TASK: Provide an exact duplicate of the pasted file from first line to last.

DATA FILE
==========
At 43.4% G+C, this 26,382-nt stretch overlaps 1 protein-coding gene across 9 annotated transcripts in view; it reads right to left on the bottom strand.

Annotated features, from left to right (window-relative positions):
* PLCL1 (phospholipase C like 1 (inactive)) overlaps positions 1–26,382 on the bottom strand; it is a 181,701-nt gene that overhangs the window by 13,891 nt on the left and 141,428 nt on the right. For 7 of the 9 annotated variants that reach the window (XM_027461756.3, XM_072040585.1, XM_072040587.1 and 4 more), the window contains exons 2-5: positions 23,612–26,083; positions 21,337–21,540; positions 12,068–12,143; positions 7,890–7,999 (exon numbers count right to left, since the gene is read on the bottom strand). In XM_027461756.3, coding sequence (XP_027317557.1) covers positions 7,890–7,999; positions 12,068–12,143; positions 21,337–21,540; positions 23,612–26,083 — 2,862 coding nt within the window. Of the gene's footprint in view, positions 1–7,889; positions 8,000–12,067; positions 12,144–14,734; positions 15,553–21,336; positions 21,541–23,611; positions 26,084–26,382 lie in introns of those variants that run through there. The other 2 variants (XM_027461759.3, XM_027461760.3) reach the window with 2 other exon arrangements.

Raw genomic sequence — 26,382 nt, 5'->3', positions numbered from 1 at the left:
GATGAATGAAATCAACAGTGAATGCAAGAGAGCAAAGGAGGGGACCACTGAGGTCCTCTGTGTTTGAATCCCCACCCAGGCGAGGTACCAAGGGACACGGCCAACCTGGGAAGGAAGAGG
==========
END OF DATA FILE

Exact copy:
At 43.4% G+C, this 26,382-nt stretch overlaps 1 protein-coding gene across 9 annotated transcripts in view; it reads right to left on the bottom strand.

Annotated features, from left to right (window-relative positions):
* PLCL1 (phospholipase C like 1 (inactive)) overlaps positions 1–26,382 on the bottom strand; it is a 181,701-nt gene that overhangs the window by 13,891 nt on the left and 141,428 nt on the right. For 7 of the 9 annotated variants that reach the window (XM_027461756.3, XM_072040585.1, XM_072040587.1 and 4 more), the window contains exons 2-5: positions 23,612–26,083; positions 21,337–21,540; positions 12,068–12,143; positions 7,890–7,999 (exon numbers count right to left, since the gene is read on the bottom strand). In XM_027461756.3, coding sequence (XP_027317557.1) covers positions 7,890–7,999; positions 12,068–12,143; positions 21,337–21,540; positions 23,612–26,083 — 2,862 coding nt within the window. Of the gene's footprint in view, positions 1–7,889; positions 8,000–12,067; positions 12,144–14,734; positions 15,553–21,336; positions 21,541–23,611; positions 26,084–26,382 lie in introns of those variants that run through there. The other 2 variants (XM_027461759.3, XM_027461760.3) reach the window with 2 other exon arrangements.

Raw genomic sequence — 26,382 nt, 5'->3', positions numbered from 1 at the left:
GATGAATGAAATCAACAGTGAATGCAAGAGAGCAAAGGAGGGGACCACTGAGGTCCTCTGTGTTTGAATCCCCACCCAGGCGAGGTACCAAGGGACACGGCCAACCTGGGAAGGAAGAGG